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6. Chapter VI. (continued)
Several minutes elapsed, in death-like stillness, when the party on the shore had disappeared in the woods. Owing to the distance -rather more than two hundred yards - and the obscurity, Deerslayer had been able barely to distinguish the group, and to see it retiring; but even this dim connection with human forms gave an animation to the scene that was strongly in contrast to the absolute solitude that remained. Although the young man leaned forward to listen, holding his breath and condensing every faculty in the single sense of hearing, not another sound reached his ears to denote the vicinity of human beings. It seemed as if a silence that had never been broken reigned on the spot again; and, for an instant, even that piercing shriek, which had so lately broken the stillness of the forest, or the execrations of March, would have been a relief to the feeling of desertion to which it gave rise.
This paralysis of mind and body, however, could not last long in one constituted mentally and physically like Deerslayer. Dropping his paddle into the water, he turned the head of the canoe, and proceeded slowly, as one walks who thinks intently, towards the centre of the lake. When he believed himself to have reached a point in a line with that where he had set the last canoe adrift, he changed his direction northward, keeping the light air as nearly on his back as possible. After paddling a quarter of a mile in this direction, a dark object became visible on the lake, a little to the right; and turning on one side for the purpose, he had soon secured his lost prize to his own boat. Deerslayer now examined the heavens, the course of the air, and the position of the two canoes. Finding nothing in either to induce a change of plan, he lay down, and prepared to catch a few hours' sleep, that the morrow might find him equal to its exigencies.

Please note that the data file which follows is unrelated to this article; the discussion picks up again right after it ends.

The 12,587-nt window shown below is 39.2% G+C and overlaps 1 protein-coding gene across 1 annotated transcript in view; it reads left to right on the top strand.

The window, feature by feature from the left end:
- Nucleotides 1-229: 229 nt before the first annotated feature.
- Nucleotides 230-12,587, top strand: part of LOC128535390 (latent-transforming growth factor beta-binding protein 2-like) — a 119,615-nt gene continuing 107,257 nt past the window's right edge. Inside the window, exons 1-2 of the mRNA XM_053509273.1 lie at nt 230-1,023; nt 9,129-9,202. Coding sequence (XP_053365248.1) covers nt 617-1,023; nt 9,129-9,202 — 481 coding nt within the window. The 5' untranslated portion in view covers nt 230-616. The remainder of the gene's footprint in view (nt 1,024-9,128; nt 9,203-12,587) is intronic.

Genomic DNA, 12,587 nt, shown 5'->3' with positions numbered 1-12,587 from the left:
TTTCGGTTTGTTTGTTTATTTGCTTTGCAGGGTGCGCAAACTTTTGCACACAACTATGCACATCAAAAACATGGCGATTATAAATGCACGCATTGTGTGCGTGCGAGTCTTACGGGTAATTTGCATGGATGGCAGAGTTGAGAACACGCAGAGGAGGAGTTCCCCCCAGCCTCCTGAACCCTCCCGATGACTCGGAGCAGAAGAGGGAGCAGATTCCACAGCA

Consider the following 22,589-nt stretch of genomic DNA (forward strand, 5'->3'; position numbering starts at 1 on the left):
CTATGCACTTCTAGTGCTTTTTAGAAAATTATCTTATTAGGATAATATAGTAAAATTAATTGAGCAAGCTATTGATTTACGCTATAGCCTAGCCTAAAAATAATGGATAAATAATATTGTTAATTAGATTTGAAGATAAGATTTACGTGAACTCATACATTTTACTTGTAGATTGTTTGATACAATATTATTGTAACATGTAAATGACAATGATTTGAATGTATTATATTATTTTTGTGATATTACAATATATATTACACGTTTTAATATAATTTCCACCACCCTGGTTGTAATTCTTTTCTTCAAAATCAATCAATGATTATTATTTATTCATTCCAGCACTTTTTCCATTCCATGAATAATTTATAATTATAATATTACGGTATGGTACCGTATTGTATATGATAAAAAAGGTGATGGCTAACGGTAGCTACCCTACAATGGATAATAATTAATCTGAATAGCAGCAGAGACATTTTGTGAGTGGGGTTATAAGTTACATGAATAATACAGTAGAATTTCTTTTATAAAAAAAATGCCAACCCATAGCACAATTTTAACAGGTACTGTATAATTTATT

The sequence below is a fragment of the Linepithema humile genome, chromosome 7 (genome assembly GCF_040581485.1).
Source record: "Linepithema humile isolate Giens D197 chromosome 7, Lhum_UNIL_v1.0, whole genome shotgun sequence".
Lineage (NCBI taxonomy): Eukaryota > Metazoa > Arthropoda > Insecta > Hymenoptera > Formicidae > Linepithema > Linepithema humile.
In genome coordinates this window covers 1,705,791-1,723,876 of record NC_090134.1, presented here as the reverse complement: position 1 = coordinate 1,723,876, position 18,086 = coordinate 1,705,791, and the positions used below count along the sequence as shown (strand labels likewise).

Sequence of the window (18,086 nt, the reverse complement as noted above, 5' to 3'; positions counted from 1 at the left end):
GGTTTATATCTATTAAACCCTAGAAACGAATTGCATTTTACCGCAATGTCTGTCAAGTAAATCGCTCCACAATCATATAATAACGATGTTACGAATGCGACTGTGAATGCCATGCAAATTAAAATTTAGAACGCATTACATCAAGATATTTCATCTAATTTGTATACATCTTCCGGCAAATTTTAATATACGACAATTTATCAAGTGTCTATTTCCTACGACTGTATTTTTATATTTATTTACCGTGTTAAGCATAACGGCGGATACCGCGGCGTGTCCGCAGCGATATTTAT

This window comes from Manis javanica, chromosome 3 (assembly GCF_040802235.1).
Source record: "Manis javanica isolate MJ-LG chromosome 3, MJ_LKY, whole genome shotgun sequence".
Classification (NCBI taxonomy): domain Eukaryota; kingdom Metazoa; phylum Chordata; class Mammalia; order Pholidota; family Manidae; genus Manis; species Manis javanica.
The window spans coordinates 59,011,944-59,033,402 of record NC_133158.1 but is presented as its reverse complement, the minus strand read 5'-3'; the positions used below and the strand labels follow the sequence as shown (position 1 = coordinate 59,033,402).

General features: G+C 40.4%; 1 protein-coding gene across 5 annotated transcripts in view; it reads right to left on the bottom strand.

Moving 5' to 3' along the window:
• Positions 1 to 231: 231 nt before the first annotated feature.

Although the hardy and the tired sleep profoundly, even in scenes of danger, it was some time before Deerslayer lost his recollection. His mind dwelt on what had passed, and his half-conscious faculties kept figuring the events of the night, in a sort of waking dream. Suddenly he was up and alert, for he fancied he heard the preconcerted signal of Hurry summoning him to the shore. But all was still as the grave again. The canoes were slowly drifting northward, the thoughtful stars were glimmering in their mild glory over his head, and the forest-bound sheet of water lay embedded between its mountains, as calm and melancholy as if never troubled by the winds, or brightened by a noonday sun. Once more the loon raised his tremulous cry, near the foot of the lake, and the mystery of the alarm was explained. Deerslayer adjusted his hard pillow, stretched his form in the bottom of the canoe, and slept.
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